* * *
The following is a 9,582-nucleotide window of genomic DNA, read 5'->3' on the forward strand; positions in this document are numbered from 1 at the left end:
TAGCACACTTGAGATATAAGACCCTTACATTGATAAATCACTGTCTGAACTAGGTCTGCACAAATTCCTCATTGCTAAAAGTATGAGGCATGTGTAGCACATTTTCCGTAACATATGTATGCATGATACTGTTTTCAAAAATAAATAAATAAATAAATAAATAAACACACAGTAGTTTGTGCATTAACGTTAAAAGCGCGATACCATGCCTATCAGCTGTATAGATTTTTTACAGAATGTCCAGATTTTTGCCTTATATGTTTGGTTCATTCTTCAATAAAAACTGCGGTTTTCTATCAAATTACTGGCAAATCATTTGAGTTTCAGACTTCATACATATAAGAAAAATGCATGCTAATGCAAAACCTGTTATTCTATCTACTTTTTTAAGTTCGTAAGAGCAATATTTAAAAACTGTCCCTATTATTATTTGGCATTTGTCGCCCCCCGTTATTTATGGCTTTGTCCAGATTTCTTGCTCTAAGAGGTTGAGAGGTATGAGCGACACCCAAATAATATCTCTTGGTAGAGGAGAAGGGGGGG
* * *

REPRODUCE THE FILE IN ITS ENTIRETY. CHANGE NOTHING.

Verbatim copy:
The following is a 9,582-nucleotide window of genomic DNA, read 5'->3' on the forward strand; positions in this document are numbered from 1 at the left end:
TAGCACACTTGAGATATAAGACCCTTACATTGATAAATCACTGTCTGAACTAGGTCTGCACAAATTCCTCATTGCTAAAAGTATGAGGCATGTGTAGCACATTTTCCGTAACATATGTATGCATGATACTGTTTTCAAAAATAAATAAATAAATAAATAAATAAACACACAGTAGTTTGTGCATTAACGTTAAAAGCGCGATACCATGCCTATCAGCTGTATAGATTTTTTACAGAATGTCCAGATTTTTGCCTTATATGTTTGGTTCATTCTTCAATAAAAACTGCGGTTTTCTATCAAATTACTGGCAAATCATTTGAGTTTCAGACTTCATACATATAAGAAAAATGCATGCTAATGCAAAACCTGTTATTCTATCTACTTTTTTAAGTTCGTAAGAGCAATATTTAAAAACTGTCCCTATTATTATTTGGCATTTGTCGCCCCCCGTTATTTATGGCTTTGTCCAGATTTCTTGCTCTAAGAGGTTGAGAGGTATGAGCGACACCCAAATAATATCTCTTGGTAGAGGAGAAGGGGGGG